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September 1985, Vol. 108, No. 9
Area wage surveys shed light
on declines in unionization
Declines in unionization over the past 20 or 30 years are well recognized, but no consensus has been reached as to the specific causes. The Bureau of Labor Statistics' area wage surveys provide data for analyzing both the dimensions of these declines and the significance of a major explanation commonly offeredshifts in the industrial, occupational, regional, and demographic composition of the labor force. Such analysis is the purpose of this article.
Between 1961 and 1984, the proportion of employees in unionized establishments declined from 73 to 51 percent among production workers in metropolitan areas, and from, 17 to 12 percent among nonsupervisory office clerical workers. These declines can be attributed partly to employment shifts away from centers of union strength, such as the "smokestack" industries in manufacturing, and toward less organized sectors, such as the service industries. Nevertheless, the degree of organization also declined within individual industries, thus calling into question the importance of structural shifts as an explanation for recent trends in unionization.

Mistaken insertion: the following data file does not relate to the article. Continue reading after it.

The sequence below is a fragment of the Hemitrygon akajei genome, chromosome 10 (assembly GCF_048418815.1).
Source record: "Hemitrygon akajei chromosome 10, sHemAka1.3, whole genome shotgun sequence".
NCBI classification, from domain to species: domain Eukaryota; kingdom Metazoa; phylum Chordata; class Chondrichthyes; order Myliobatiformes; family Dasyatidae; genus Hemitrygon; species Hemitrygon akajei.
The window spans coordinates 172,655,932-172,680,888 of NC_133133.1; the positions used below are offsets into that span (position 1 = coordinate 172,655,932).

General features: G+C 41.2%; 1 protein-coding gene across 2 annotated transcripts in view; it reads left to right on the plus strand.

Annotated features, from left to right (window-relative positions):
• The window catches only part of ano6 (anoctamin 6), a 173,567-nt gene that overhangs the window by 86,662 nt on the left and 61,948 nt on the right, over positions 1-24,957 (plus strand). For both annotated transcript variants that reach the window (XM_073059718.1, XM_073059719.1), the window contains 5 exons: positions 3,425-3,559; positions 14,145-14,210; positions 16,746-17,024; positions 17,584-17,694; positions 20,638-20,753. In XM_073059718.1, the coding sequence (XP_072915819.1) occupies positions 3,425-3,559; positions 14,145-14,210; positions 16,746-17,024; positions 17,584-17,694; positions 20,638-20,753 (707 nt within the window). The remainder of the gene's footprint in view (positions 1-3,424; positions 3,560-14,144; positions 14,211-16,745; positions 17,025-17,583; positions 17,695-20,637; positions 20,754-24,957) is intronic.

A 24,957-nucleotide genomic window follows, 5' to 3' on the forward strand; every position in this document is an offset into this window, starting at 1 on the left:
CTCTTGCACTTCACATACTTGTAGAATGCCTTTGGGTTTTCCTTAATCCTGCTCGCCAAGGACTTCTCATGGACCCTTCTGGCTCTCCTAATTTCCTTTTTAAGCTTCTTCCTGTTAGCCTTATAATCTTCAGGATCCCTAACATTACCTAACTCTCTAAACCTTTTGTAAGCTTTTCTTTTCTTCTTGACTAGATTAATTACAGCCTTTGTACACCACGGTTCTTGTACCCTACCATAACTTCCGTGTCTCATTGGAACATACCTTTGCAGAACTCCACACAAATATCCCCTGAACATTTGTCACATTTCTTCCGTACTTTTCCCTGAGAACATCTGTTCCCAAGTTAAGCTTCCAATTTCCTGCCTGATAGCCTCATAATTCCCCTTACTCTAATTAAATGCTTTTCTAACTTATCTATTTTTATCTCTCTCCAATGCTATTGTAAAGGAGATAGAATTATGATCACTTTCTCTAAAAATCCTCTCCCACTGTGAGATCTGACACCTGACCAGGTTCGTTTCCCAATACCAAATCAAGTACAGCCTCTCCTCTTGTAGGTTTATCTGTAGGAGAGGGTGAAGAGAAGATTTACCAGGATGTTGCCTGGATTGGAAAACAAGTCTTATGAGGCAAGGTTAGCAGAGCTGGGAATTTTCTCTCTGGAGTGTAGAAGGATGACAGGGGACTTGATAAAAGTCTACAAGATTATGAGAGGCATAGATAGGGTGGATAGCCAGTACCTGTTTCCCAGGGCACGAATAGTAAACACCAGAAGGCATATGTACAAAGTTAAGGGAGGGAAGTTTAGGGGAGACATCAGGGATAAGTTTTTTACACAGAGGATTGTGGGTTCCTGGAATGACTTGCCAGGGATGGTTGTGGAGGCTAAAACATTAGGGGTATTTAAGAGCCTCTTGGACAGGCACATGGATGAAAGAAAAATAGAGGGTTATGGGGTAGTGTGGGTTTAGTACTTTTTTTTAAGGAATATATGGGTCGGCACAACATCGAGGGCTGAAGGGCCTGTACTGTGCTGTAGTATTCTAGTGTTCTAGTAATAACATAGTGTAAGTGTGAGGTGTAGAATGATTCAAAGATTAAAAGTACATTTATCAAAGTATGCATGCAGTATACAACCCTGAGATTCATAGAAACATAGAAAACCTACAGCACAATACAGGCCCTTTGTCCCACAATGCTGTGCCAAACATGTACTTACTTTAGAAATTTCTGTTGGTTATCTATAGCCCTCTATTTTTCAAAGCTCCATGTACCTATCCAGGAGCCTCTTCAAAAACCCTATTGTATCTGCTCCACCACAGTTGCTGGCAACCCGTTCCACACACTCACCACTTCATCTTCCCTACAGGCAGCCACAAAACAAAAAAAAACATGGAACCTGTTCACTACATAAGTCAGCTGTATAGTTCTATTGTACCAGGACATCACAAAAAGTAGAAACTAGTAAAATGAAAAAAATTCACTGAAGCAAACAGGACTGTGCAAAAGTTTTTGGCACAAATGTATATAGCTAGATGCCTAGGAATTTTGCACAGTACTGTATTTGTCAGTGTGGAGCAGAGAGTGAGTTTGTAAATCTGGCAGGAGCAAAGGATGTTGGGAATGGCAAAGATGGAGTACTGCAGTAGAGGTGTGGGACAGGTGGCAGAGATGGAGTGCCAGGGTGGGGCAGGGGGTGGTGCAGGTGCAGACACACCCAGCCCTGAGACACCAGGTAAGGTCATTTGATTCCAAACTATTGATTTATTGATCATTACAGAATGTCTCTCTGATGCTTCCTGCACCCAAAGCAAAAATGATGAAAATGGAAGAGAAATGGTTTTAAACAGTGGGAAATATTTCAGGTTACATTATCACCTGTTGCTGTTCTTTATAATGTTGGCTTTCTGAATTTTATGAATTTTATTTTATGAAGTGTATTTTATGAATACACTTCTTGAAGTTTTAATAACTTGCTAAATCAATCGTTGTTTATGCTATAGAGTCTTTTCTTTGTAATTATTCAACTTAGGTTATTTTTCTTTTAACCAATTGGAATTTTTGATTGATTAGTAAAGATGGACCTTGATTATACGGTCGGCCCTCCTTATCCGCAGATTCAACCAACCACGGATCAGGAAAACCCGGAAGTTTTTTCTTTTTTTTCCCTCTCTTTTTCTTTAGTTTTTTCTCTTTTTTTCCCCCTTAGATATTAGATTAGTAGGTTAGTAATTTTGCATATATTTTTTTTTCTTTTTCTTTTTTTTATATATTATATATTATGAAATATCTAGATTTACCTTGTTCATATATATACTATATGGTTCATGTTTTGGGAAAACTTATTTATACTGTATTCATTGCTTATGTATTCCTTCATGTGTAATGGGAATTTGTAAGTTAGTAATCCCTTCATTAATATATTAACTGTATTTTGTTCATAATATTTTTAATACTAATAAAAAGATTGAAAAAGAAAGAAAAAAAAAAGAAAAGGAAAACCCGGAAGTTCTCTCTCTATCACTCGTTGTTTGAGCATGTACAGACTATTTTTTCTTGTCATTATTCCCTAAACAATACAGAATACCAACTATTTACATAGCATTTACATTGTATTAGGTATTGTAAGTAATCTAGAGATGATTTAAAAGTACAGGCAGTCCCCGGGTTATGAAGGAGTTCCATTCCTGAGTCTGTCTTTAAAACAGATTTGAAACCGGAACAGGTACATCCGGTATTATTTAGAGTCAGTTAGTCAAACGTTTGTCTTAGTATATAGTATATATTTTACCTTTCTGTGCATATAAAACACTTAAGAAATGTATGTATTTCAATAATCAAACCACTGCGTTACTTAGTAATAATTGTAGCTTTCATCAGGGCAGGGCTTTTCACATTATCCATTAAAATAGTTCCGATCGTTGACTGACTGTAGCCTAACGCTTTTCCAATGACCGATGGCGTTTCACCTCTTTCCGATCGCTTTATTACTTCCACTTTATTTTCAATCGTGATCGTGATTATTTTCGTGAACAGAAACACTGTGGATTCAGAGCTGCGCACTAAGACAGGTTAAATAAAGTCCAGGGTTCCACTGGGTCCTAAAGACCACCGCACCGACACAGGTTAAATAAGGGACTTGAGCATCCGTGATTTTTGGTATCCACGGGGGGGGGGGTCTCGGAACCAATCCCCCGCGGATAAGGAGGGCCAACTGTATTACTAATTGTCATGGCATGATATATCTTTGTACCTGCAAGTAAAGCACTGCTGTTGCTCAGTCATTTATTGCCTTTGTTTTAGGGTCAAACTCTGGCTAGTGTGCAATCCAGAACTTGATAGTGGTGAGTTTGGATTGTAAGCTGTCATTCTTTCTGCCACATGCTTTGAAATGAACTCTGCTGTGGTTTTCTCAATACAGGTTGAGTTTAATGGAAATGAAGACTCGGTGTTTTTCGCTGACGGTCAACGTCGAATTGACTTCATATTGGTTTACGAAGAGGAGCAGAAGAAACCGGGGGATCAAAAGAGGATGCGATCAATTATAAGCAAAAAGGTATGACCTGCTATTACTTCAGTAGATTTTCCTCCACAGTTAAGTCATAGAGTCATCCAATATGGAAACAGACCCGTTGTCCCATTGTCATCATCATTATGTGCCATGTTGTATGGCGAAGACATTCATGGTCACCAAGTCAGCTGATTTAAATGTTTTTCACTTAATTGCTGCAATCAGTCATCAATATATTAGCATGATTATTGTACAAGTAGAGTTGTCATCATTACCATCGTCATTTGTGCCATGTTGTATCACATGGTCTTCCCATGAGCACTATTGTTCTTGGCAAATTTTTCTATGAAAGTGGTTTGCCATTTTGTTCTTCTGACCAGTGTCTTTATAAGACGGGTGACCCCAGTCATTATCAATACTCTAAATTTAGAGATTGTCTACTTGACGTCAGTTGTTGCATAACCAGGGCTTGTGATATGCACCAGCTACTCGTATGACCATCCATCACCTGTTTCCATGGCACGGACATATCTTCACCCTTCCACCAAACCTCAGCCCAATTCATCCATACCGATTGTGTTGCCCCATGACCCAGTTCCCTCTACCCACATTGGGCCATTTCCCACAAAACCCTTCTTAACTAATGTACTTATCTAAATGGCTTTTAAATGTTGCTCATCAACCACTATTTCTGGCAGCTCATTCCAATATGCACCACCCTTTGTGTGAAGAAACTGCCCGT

This excerpt is from an article published in the September 1985 issue of the Monthly Labor Review. The full text of the article is available in Adobe Acrobat's Portable Document Format (PDF). See How to view a PDF file for more information.
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